Evaristti believes there are three types of people: The Sadist, the Voyeur, and the Moralist. The sadist will press the button on the blender because they can. The voyeur excitedly observes whether others will press the button. The moralist becomes infuriated by the fact that there is an option to blend fish. For Evaristii, the art was about the journey and the battle or the conscience in that journey—a battle that Steven and Marc have day in and day out.
Steven's Book Collection
Steven's bookshelf has a selection of relevant titles:
- The Birth of Western Civilization
- World Architecture
- Ancient Egypt
Leader of Lost City?
On Steven's commute to work, he passes a business called Atlantis, possibly a Namor the Sub-Mariner nod, leader of the lost city in the comics.
The museum Steven works at is a mesh of the National Gallery and the British Museum.
Did you see the QR code on the wall by the sarcophagus? It takes you to a website where Marvel is giving you a free Issue of Moon Knight: Werewolf by Night #32, which is Moon Knight’s first appearance in the comics!
In Egyptian mythology, The Ennead is a group of 9 gods, believed to be the most powerful/important, and was worshipped at Heliopolis.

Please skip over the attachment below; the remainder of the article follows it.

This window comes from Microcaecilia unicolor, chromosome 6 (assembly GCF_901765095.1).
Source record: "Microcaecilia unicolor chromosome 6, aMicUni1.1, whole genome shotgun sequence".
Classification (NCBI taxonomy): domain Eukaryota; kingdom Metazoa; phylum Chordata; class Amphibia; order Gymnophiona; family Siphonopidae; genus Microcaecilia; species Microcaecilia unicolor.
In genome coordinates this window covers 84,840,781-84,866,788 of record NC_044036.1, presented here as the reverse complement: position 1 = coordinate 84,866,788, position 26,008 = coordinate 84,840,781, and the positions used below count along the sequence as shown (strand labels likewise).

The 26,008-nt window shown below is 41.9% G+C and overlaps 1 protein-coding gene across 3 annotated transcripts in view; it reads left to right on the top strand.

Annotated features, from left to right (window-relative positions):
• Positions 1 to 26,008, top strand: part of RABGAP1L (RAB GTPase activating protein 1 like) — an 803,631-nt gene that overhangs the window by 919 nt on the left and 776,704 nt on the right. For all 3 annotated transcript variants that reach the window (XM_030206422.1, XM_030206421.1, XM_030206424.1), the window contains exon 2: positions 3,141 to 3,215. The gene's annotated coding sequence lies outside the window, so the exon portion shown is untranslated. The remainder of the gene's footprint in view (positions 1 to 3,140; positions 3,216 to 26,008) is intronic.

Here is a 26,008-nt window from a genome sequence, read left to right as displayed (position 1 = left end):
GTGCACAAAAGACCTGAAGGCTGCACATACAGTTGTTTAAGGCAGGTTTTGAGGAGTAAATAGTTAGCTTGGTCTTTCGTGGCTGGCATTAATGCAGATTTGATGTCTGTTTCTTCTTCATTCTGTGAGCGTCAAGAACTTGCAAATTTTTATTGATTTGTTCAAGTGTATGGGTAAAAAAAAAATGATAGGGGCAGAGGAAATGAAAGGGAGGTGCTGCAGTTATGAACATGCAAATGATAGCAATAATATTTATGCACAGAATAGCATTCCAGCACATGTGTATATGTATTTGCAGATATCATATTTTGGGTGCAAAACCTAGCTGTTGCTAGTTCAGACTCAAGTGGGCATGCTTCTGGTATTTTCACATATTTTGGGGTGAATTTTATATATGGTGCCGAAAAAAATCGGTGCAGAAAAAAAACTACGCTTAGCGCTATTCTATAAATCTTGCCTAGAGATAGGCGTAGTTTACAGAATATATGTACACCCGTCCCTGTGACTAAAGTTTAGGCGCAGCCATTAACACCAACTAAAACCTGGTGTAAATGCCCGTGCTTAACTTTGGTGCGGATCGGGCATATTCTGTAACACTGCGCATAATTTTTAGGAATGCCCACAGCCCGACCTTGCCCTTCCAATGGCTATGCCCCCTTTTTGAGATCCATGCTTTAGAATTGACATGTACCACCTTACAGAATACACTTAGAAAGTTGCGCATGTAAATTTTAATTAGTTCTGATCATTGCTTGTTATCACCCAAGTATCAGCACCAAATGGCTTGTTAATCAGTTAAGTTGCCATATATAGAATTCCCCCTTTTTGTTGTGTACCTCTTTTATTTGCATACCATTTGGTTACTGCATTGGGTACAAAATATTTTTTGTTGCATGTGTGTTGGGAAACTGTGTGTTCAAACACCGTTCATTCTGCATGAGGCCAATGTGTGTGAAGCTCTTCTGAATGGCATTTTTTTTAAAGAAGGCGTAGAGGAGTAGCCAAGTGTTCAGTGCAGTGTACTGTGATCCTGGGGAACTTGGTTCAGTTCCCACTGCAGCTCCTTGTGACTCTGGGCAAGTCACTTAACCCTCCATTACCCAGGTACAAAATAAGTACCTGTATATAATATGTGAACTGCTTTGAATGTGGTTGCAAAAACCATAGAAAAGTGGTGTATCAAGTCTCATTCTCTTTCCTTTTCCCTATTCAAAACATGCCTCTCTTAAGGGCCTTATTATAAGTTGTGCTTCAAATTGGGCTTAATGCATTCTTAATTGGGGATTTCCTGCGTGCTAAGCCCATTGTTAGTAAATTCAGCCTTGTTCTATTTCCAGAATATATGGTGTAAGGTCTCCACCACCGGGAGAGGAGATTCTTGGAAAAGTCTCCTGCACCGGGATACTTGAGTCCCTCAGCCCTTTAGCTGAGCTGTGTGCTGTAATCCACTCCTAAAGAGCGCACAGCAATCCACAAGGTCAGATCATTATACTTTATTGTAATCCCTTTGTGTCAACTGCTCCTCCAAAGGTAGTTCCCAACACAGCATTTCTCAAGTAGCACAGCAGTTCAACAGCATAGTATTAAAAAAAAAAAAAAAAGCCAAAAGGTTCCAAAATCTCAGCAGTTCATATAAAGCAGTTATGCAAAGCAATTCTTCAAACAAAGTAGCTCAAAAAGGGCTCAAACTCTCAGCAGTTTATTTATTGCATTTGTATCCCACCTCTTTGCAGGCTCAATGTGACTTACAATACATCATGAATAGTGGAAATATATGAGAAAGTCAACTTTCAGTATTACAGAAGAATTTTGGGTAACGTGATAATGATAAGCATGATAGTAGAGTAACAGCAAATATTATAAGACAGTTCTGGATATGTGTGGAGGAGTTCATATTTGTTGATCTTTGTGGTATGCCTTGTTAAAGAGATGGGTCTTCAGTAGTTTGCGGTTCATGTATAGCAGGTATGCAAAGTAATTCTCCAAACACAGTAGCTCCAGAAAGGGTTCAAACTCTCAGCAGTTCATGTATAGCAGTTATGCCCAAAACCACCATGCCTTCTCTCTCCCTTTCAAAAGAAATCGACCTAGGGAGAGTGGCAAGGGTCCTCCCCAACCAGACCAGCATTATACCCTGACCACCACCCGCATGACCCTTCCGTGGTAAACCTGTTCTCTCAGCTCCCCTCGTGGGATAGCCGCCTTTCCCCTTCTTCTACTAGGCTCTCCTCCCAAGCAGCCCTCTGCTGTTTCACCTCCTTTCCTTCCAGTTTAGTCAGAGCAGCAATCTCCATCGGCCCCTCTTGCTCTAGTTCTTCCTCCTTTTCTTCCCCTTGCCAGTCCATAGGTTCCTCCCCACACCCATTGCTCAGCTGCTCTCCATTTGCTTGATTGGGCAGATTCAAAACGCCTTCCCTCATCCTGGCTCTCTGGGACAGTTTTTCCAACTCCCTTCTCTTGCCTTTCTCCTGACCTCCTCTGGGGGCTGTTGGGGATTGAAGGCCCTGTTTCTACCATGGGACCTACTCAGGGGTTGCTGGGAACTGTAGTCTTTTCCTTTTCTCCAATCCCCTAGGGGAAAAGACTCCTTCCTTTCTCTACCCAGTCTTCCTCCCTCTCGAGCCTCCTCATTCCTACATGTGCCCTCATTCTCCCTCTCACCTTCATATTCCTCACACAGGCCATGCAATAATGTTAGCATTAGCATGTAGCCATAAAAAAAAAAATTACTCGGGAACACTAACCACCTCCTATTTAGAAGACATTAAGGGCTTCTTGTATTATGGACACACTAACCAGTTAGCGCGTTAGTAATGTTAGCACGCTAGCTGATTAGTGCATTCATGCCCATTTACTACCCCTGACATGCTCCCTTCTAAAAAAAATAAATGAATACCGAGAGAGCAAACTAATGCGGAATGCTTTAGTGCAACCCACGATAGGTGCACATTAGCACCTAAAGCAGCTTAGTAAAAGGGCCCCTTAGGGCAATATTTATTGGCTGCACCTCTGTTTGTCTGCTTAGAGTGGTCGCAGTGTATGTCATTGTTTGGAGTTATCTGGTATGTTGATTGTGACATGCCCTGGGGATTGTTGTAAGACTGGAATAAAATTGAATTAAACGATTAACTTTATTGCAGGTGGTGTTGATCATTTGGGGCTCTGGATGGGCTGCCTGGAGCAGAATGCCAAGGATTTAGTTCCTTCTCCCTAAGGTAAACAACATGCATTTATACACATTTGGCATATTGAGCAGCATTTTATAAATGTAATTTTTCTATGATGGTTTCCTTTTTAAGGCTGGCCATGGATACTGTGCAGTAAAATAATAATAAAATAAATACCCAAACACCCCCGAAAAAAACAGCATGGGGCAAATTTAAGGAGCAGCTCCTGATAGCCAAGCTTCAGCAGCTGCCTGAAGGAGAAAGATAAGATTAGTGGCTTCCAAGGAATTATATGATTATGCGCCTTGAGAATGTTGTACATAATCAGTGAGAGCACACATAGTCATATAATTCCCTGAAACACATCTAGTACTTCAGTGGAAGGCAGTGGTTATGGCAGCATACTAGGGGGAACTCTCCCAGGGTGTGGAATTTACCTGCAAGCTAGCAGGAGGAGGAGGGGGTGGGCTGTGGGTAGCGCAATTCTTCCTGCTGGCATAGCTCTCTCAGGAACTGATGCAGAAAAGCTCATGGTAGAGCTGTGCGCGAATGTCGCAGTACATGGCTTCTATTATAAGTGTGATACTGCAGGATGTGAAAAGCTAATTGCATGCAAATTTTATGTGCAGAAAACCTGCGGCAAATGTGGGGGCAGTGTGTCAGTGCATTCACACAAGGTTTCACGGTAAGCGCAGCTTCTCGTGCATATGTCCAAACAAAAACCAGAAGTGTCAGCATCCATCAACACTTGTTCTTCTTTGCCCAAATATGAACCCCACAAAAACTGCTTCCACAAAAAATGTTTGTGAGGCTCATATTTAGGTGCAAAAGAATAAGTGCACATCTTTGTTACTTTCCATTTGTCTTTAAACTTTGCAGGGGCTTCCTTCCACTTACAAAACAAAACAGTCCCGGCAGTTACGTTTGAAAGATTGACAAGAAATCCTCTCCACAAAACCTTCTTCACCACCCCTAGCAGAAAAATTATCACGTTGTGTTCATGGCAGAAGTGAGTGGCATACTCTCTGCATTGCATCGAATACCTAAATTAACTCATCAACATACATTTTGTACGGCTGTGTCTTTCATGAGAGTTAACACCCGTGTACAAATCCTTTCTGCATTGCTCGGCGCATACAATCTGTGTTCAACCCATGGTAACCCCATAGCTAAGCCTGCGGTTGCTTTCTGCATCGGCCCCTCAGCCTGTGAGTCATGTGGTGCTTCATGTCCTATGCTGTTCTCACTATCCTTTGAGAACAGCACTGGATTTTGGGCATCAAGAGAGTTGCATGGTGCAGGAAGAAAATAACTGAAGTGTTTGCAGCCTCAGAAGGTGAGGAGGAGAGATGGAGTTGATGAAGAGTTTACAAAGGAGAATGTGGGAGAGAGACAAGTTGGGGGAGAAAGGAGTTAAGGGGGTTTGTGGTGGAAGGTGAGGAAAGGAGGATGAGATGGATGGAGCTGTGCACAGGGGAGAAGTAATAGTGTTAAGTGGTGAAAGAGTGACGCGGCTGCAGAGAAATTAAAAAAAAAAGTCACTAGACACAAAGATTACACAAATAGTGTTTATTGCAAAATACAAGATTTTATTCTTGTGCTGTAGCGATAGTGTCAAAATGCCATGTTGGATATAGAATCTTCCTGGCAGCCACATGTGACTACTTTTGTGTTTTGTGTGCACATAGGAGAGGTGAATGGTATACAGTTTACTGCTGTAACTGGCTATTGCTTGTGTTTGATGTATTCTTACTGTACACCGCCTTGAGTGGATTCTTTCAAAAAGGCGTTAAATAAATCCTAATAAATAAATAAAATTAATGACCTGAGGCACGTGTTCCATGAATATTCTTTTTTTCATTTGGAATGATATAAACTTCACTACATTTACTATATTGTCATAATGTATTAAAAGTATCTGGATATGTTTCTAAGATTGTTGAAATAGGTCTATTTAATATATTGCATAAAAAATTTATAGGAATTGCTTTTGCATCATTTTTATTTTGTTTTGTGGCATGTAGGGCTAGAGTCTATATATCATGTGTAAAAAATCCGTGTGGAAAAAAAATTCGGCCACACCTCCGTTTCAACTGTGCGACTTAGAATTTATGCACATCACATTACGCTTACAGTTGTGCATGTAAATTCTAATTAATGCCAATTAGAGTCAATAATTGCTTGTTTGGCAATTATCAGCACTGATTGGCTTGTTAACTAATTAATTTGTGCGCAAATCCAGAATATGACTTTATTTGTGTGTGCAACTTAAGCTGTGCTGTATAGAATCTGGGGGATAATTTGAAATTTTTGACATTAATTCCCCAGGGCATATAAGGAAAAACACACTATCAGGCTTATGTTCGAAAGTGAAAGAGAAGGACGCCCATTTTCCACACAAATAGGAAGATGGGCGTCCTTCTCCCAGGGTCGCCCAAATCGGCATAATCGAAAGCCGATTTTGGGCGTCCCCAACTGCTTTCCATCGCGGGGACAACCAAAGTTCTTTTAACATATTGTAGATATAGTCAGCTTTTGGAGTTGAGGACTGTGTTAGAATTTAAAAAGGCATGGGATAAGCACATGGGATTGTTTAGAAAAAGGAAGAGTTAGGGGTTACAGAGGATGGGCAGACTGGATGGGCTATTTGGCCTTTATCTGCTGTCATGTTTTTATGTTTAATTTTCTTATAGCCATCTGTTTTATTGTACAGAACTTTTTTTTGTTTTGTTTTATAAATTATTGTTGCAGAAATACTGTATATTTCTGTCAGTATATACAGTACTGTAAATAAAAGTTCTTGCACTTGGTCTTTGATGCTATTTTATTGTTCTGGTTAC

Steven mentions that the museum's marketing material for The Ennead is incorrect as it is missing two gods.
The Ennead also exists in Marvel Comics—coming to Earth from the pocket dimension of Celestial Heliopolis. Being gods, they have had dealings with the Celestials, Odin, and Wakanda.
Steven's boss puts him on inventory duty. Among the items in inventory are a Hippo deity (goddess Taweret), scarabs, and crocodile deity (goddess Ammit) plushes.
Deep Cut Comic Book Reference
This episode features a lot of influence from Fist of Khonshu, but Moon Knight #21, written by Alan Zelenetz, also feels like it lends some inspiration. Zelentz is both the creator of Harrow and Fist of Khonshu.
More Comic Callbacks
Steven’s gift shop boss, Donna is a nod to Donna Kraft, Marc Spector’s head publicist at SpectorCorp in the 1990s Moon Knight comics. Her appearance in Marc Spector: Moon Knight #39, we also see Marc face down with Doctor Doom in Latveria.
The “Hawkeye” series also used several notable character names for recurring side characters who were not the same as their comics counterparts.
Steven sits and talks to a living statue near his workplace. The credits tell us the character's name is Crawley, played by Shaun Scott (The King's Man). In the Moon Knight comics, Bertrand Crawley is a recurring character, a homeless man who acts as an informant and ally to Moon Knight.